But what about how actual basketball players feel? The fact that Durant can score at any time in the game, anywhere on the court in any way possible no matter what kind of defense you put on him must at least fill opponents with a sort of morbid dread. At the same time, Westbrook is a harrowing force, an active volcano who can erupt at any point and is erupting at a higher rate than normal.
NBA players know that whenever they go up against Westbrook, they will be outworked. In every phase of the game, Westbrook will be on the minds of everyone on the court, creeping up to steal the ball, lurking by the glass to get a rebound, barreling towards the basket to score and creating offense with his assists. Every offensive possession for Westbrook is a mystery to everyone except for Westbrook himself. He’s a mystery box Dum-Dum, and those are absolutely frightening. Westbrook takes this one.
The question then becomes: if given one opportunity to win a game, would the Thunder rather have Durant or Westbrook?
At this stage, it’s a cute idea to think of any star player as being “unafraid” of the moment if given the chance to win a game. But Russell Westbrook’s confidence is so inflated that in any game situation, he may be able to simply will his way into the basket. Westbrook has the mentality that will commit him entirely to the goal of winning, and he will zero in on a goal like an Amazon drone.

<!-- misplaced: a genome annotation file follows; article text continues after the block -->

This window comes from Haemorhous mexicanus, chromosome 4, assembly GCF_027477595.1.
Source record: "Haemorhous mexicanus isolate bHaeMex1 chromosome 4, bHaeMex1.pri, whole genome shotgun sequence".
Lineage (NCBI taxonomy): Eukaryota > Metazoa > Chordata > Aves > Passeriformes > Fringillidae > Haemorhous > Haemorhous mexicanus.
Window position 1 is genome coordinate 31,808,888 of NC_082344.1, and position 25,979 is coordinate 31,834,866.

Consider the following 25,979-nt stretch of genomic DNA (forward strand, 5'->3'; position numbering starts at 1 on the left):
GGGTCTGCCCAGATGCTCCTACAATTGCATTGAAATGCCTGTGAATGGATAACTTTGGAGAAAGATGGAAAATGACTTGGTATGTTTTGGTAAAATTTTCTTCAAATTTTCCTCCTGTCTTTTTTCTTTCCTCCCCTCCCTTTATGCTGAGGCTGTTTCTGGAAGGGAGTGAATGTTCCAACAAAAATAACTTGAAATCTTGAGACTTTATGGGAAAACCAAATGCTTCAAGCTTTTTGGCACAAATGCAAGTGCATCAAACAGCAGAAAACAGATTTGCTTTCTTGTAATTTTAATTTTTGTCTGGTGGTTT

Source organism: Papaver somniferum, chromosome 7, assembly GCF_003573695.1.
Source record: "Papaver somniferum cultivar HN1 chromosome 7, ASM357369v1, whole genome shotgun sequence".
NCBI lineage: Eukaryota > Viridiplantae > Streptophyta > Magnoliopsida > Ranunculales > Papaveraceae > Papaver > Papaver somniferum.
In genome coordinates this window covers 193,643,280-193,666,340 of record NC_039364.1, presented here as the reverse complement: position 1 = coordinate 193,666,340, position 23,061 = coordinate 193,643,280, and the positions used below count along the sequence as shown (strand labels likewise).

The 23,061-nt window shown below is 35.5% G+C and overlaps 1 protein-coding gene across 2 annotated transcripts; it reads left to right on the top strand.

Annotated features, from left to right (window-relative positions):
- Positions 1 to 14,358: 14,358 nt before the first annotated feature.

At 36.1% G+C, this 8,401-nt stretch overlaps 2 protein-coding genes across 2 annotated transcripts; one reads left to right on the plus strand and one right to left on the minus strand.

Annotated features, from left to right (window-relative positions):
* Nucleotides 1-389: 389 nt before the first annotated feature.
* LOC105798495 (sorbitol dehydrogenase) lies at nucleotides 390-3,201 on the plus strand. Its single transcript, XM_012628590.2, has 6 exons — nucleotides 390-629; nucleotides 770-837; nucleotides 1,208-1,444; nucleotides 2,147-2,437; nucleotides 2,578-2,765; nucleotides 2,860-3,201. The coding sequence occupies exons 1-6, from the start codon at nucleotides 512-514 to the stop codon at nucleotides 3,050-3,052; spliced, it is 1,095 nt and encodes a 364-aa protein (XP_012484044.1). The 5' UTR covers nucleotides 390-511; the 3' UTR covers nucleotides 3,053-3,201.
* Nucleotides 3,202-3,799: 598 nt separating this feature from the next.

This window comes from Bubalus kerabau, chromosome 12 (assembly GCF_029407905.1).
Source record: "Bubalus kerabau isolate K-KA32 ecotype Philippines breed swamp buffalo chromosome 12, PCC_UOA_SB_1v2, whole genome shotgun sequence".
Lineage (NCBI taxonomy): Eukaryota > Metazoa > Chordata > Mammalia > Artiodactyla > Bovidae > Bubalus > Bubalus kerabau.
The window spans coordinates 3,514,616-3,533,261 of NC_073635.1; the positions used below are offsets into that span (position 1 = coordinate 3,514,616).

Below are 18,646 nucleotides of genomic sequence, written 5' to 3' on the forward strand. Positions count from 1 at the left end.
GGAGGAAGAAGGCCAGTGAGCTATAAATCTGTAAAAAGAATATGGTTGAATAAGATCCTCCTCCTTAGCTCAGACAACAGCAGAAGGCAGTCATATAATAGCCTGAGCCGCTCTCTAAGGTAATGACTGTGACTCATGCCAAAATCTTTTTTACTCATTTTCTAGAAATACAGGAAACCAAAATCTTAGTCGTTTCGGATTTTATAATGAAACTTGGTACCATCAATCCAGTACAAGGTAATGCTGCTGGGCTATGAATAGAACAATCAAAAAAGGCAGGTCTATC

Durant does not raise his game in clutch situations. He doesn’t need to raise it. It’s already raised. When healthy (which is every year but now), Kevin Durant will surpass every player not only in the volume of his scoring, but also in the nature of his scoring. When an end-game situation has so many variables, a player with a utility knife repertoire of offensive moves is almost necessary.
Kevin Durant can create a mismatch with any defensive alignment, and he produces with such consistency that he erases any uneasiness in Thunder fans. Westbrook is the embodiment of uneasiness. This one goes to Durant all the way.
It’s dependent on how it is measured, but overall, Westbrook has not yet surpassed Durant. He has closed the gap significantly this season, but for the time being this is still Kevin Durant’s team.
It is difficult to say how Durant will look after he returns from his foot injury, and it depends on how eager the Thunder are to have him return to see how well he recovers.
But for the time being, the king stays the king.